3. Okay, I have mastered hummus, but I need to make all of those other things. yum looks so good…and my kitchen looks as messy as that on a daily basis. looks so delish!!

  4. ok, just checked… made my pitas friday and they’re still good. I have them in a ziplock bag in the microwave (which is broken so we pretty much use it as a huge breadbox)

  5. Beautiful! SO jealous of your beautifully fluffy pita breads, and that falafel looks to die for! Despite our very flat pitas, they did not last long enough to even know how they would have tasted the next day 🙂

  6. Looks marvelous and tasty. Moochie loves hummus and we’re eating healthier now, so we should make some together. Falafal looks incredible.

  7. I am loving the header and the clean look of your site!! Great job with the pitas! As for keeping them fresh, the only thing I think you could do long term is freeze them. Whatever you do don’t put them in the fridge. But that’s definitely the kind of baked good that goes stale pretty quickly when it’s fresh and made without yucky preservatives and things. Also to reheat them the next day you could toast them lightly – that’ll give a freshening kick!

  8. It was a very tasty evening – I love falafel and I was so impressed with your delicious spread all from scratch … plus a backdrop of “Come Dine with Me” was added culinary entertainment!

  9. What beautiful pitas you made, and delicious mezze. I only wish i could help you eat it.
    Hope you had a great valentines day.
    *kisses* HH

  10. What a great job on this challenge!

    Did you use fresh or canned chickpeas for the falafel? Have heard that fresh are better/give more texture… but have never tried them myself.

    I’m afraid I have to concur with you on the pita bread. Ate a leftover piece of it today with some leftover baba ghanouj… and it was disappointing. Gotta love the lack of preservatives in homemade pita, but there are definitely trade-offs!

  11. our homemade pitas didn’t last long either unfortunatley, but it was a nice challenge! i think next time we may try to freeze them and see how it goes, or something else so all that hard work doesn’t go to waste! your mezze looks great!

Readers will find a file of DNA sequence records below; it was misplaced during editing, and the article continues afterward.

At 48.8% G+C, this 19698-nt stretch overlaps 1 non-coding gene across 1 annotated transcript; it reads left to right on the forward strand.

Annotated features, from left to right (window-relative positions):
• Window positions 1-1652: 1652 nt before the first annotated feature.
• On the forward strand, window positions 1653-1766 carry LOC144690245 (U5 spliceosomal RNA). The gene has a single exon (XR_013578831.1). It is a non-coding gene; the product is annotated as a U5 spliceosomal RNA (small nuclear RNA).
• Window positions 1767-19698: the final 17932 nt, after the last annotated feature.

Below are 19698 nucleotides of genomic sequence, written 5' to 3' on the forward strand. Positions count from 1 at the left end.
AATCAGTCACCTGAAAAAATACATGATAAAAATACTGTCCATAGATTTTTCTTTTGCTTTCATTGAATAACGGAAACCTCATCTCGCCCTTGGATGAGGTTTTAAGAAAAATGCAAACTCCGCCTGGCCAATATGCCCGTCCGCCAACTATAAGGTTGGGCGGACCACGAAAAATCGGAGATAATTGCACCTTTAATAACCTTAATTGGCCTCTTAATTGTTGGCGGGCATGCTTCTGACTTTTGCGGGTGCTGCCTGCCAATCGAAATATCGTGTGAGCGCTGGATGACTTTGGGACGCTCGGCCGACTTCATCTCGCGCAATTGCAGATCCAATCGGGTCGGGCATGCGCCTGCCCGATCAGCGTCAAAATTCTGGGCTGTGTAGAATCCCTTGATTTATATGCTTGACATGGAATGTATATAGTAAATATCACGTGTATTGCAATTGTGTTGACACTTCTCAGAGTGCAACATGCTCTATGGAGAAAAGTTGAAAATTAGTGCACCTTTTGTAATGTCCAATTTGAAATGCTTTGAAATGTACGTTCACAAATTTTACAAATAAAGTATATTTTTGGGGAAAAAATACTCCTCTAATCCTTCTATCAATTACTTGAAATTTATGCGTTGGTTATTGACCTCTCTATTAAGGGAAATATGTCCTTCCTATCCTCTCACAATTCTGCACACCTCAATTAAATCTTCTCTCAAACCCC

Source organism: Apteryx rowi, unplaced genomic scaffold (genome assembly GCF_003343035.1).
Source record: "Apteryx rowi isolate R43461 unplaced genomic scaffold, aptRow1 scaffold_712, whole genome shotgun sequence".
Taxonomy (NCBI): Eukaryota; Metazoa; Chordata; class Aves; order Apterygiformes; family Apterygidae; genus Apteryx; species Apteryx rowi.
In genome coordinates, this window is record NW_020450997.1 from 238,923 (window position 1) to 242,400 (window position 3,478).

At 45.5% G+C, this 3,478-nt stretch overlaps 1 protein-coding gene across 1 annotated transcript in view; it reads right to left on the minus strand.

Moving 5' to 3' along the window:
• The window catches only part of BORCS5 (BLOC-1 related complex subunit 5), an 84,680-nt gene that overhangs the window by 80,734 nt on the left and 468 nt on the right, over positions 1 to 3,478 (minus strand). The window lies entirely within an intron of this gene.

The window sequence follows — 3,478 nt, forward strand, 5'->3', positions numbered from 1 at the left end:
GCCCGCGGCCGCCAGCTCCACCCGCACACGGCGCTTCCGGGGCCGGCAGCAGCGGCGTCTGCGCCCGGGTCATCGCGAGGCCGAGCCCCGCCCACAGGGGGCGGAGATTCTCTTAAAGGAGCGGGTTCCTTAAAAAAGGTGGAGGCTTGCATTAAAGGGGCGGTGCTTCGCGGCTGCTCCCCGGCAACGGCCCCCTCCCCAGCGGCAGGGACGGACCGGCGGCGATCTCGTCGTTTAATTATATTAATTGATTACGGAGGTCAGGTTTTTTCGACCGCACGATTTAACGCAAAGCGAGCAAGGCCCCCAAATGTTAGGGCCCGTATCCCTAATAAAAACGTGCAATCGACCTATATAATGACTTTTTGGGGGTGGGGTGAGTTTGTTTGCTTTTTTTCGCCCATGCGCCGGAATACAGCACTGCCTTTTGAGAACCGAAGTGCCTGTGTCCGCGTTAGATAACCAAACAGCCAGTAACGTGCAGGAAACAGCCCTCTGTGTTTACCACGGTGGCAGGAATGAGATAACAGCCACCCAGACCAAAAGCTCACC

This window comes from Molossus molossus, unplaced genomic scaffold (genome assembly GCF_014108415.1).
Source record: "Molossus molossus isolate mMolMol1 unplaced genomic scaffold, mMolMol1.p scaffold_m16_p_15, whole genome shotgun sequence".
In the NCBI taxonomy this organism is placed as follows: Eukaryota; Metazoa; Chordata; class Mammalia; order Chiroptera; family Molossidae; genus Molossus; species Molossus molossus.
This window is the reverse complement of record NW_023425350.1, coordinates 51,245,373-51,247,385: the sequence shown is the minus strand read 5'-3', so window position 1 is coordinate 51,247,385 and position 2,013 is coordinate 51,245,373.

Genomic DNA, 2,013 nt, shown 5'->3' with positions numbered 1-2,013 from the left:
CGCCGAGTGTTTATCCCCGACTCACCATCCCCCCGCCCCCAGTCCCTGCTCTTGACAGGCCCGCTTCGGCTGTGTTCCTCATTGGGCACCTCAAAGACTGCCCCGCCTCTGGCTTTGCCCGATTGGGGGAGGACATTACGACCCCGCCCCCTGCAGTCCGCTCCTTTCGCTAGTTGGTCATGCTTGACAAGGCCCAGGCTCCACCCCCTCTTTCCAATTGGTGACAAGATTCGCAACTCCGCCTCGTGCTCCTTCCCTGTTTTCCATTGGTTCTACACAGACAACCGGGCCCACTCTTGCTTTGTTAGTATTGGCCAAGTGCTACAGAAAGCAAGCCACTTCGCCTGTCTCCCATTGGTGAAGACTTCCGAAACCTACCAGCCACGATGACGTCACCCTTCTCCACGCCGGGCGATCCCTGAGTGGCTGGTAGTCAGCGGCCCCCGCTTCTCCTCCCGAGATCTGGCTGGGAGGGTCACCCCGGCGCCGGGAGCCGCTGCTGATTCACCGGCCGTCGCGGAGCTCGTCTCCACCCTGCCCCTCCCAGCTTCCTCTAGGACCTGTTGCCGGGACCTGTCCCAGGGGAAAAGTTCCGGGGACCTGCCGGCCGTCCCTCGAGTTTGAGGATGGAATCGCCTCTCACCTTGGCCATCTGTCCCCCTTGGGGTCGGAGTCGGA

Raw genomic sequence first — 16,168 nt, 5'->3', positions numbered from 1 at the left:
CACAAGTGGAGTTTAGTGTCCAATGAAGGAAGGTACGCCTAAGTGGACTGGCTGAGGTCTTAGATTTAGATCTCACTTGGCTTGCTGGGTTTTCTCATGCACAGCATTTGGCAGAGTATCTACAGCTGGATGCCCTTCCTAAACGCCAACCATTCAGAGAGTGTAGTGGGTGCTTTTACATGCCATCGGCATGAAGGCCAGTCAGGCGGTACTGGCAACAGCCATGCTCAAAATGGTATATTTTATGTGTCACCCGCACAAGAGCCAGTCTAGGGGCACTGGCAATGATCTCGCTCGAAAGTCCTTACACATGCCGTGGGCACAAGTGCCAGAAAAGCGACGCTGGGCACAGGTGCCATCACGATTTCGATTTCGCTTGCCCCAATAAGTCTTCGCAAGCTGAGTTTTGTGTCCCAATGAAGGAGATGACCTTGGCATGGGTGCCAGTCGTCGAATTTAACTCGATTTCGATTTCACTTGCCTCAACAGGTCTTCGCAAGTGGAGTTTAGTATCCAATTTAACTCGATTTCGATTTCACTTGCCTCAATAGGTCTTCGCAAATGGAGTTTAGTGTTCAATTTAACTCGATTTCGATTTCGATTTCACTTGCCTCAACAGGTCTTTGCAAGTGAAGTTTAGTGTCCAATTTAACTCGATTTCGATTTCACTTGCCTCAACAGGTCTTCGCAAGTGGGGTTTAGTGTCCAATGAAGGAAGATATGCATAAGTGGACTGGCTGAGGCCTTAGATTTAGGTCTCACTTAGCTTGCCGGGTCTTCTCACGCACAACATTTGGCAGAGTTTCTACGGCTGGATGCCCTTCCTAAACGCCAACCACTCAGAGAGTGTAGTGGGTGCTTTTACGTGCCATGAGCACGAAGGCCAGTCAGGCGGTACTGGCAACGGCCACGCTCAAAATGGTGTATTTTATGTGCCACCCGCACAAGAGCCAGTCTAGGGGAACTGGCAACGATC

12. Wow, Mardi! This looks amazing (and time consuming!) I’m impressed with the flatbread–I don’t often tackle yeast breads/treats, but I’ve actually wanted to start with pizza dough so you’ve inspired me here. I LOVE hummus and falafel. Looks like a feast.

    And the site looks GORGEOUS! Congratulations!!

  13. Well it may LOOK messy, but it tasted yummy.

    The lemon hummus was a nice change.

    And while the pitas only lasted a couple days, they were good while they DID last… 😉

  14. Great job on the challenge!
    I assume you used canned chickpeas for the falafel if they needed more texture. You will find that the dried work better for falafel.

  15. YUM! What a fabulous challenge! These are some of my favorite foods. I’m thinking I need to try the falafel recipe–so many that I’ve tried are way too dry, and I like my falafel nice and moist!

  16. What an absolutely stunning mezze! Your pitas, falafel, and hummus look fantastic. I’ll just assume your raita looks amazing too ;D Now i need to go check out your macarons..uhh..macingtons..so clever! OH, also, great that you posted a mouth watering mascarpone cheesecake option since I have a lot leftover from the ‘hmm hmm’ lol

  17. i will be honest and say that we have two of alford and duguid’s cookbooks – i love the stories that accompany their recipes and the lush photographs – sort of a travel narrative/cookbook combo – but i’ve never actually cooked or baked from any of their recipes. need to revisit them . . .

  18. Thank you so much for cooking along with me this month. Your food is gourgeous and it looks delicious! I love you whole blog and am looking forward to browsing through your posts.